May Highlights

Several books likely to make my best-books-of-the-year list are released this month – and also several surely bound for literary prize shortlists. It really is an extraordinary offering!

So, let’s dive in to the exceptionally strong range of new Australian fiction. First up is a debut from Maxine Beneba Clarke, Foreign Soil – a short-story collection that forswears any sort of literary comfort zone and represents a riveting encounter with our world through the prisms of race, class and gender. With stories ranging from white-fence Australia to an English slum, Jamaican emigrants to Sri Lankan refugees, Clarke initially faced rejections from publishers. Though accolades soon started to flow – Clarke was awarded the Victorian Premier’s Literary Award for an Unpublished Manuscript award in 2013 – and it quickly became apparent that there was something special in Clarke’s writing. In an interview earlier this year, Clarke reflected: ‘Australian readers are hungry for new voices, and they realise that the “new Australian” has local grounding and a global perspective. There is something in them that thirsts for writing that reflects this, even though they may not know it yet.’

A work also likely to make waves will be Ceridwen Dovey’s extraordinary second book, Only the Animals. It’s one of the boldest Australian story collections in recent years, and I was left simply in awe of this writer’s imagination and ability: though Only the Animals wears its literary antecedents (Kafka, Collette, Woolf, Coetzee et al.) lightly, it actually belongs in that sort of company. In short, it’s darkly imaginative and delightful. This statement could also describe Angela Meyer’s wonderfully dexterous debut book, Captives, a collection of micro- or flash-fictions. Emily Bitto, meanwhile, has written an utterly immersive first novel, The Strays, set in the Melbourne art world of the 1930s; and Tony Birch returns with another short-story collection, The Promise. Janette Turner Hospital also has a new novel, The Claimant, and a final local literary event of note is the publication – for the first time – of Elizabeth Harrower’s last novel, In Certain Circles.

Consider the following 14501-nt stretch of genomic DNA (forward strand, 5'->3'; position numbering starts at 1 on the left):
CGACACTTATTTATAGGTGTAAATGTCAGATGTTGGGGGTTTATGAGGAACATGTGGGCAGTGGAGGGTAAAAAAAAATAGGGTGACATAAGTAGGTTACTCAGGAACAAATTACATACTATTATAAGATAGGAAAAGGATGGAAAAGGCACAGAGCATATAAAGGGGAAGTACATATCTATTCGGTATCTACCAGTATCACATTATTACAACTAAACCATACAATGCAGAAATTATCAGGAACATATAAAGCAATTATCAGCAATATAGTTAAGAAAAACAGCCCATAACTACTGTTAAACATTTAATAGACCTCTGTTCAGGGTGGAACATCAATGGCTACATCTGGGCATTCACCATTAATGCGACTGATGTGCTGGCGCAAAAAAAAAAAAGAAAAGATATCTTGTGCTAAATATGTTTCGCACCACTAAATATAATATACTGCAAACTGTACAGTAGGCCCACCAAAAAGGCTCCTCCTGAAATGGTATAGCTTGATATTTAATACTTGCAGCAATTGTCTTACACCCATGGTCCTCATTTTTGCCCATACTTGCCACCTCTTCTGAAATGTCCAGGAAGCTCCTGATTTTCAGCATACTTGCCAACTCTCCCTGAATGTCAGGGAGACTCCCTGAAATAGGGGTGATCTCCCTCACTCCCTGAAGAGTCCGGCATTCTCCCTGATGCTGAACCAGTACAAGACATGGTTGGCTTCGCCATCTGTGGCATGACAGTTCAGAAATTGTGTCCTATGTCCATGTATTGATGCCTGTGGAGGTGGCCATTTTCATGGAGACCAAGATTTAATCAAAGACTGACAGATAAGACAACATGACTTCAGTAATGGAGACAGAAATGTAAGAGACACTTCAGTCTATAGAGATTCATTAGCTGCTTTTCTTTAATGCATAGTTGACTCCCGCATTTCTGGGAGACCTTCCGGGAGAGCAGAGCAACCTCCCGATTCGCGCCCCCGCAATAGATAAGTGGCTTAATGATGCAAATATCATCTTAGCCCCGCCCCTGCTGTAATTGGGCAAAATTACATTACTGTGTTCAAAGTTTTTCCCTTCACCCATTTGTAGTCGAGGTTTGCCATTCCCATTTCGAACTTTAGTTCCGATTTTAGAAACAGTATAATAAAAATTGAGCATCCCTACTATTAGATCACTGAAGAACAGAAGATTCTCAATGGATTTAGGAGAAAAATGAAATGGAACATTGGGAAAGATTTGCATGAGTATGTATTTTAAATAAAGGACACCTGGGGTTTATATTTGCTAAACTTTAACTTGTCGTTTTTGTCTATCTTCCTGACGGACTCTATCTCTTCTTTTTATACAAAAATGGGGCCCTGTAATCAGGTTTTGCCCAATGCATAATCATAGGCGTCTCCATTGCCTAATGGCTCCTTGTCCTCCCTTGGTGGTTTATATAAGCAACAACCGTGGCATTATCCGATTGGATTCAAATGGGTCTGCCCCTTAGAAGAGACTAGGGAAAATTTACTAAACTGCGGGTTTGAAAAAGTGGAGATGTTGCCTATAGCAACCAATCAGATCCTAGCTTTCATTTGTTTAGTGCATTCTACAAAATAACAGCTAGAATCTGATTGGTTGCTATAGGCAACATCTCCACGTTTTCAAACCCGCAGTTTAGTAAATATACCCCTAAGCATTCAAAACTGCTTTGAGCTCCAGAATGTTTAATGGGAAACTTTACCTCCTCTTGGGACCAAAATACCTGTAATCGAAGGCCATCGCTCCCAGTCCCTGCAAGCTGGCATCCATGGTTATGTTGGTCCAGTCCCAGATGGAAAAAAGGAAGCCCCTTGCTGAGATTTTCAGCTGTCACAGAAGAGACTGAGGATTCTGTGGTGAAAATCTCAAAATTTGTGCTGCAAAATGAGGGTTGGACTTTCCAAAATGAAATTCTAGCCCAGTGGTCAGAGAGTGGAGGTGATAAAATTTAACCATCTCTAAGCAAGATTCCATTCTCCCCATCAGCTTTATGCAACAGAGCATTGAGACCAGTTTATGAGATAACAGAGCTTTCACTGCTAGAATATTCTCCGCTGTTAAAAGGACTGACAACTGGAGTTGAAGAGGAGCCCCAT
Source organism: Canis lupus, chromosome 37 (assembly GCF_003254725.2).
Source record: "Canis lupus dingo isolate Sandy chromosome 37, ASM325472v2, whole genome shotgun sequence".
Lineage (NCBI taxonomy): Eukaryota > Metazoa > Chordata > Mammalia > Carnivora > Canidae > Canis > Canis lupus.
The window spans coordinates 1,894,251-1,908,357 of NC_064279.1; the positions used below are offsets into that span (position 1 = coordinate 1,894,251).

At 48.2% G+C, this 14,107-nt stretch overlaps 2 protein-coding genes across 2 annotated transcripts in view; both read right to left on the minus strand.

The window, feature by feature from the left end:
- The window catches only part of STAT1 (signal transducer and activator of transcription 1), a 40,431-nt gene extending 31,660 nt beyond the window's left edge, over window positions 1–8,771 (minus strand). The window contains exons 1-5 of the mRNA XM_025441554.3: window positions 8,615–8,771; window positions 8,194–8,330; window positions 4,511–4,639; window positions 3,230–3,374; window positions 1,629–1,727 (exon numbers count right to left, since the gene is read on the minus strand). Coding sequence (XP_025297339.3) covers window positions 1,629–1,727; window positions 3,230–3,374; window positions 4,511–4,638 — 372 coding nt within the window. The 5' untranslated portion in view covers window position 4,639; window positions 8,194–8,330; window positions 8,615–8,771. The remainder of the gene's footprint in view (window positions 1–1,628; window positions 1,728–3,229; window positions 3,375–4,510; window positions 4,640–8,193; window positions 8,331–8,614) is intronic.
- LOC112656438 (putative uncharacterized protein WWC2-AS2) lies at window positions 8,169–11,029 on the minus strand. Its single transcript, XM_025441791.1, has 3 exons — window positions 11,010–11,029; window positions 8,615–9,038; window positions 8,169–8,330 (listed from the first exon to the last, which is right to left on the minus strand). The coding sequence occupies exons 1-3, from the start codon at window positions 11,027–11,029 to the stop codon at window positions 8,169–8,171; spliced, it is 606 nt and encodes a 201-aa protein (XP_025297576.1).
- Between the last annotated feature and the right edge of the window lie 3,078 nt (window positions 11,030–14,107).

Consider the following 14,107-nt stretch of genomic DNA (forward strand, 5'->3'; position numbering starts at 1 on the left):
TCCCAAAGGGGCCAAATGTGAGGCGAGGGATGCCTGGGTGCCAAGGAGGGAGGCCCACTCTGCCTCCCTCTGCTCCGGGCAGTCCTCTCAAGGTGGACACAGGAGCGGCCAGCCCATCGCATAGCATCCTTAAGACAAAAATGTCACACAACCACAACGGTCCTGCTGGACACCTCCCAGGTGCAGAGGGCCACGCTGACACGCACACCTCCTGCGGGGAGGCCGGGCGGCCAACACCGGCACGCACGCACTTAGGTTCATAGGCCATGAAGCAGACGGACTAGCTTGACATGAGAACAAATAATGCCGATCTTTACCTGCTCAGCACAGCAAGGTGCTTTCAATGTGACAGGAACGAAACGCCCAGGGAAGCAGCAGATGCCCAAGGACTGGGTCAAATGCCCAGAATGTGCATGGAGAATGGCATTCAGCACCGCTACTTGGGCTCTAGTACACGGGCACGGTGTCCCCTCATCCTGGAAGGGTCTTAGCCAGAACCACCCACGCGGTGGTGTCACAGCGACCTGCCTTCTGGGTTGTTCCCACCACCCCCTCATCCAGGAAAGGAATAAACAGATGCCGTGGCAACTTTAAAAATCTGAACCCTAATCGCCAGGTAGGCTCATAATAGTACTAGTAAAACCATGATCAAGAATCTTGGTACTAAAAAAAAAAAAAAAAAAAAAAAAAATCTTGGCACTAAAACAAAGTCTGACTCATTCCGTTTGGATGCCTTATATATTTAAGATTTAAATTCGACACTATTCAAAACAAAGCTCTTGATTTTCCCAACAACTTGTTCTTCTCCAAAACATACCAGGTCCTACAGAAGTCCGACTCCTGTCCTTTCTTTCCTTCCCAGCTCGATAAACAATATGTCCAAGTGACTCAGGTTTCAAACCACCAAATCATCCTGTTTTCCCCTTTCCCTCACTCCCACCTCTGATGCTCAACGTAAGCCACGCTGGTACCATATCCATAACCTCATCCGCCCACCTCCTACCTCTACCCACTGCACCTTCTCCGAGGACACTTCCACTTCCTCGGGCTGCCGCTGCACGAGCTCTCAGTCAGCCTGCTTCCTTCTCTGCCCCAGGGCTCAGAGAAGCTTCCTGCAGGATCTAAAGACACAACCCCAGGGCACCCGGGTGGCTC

I’ll finish up with mention of a doorstop of a book (yes, hasn’t every book been huge lately?), but one that will have you briskly turning the pages – indeed, you might not have read this quickly since Stieg Larsson. Joël Dicker’s The Truth about the Harry Quebert Affair is entertainment of the exceptionally clever kind, with a particularly appealing cast of characters. For our reviewer, this is ‘a story that has such a twist I almost called in dead to work so I could stay home and finish it’.

Martin Shaw is Readings’ Books Division Manager.

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Foreign Soil

Foreign Soil

Maxine Beneba Clarke

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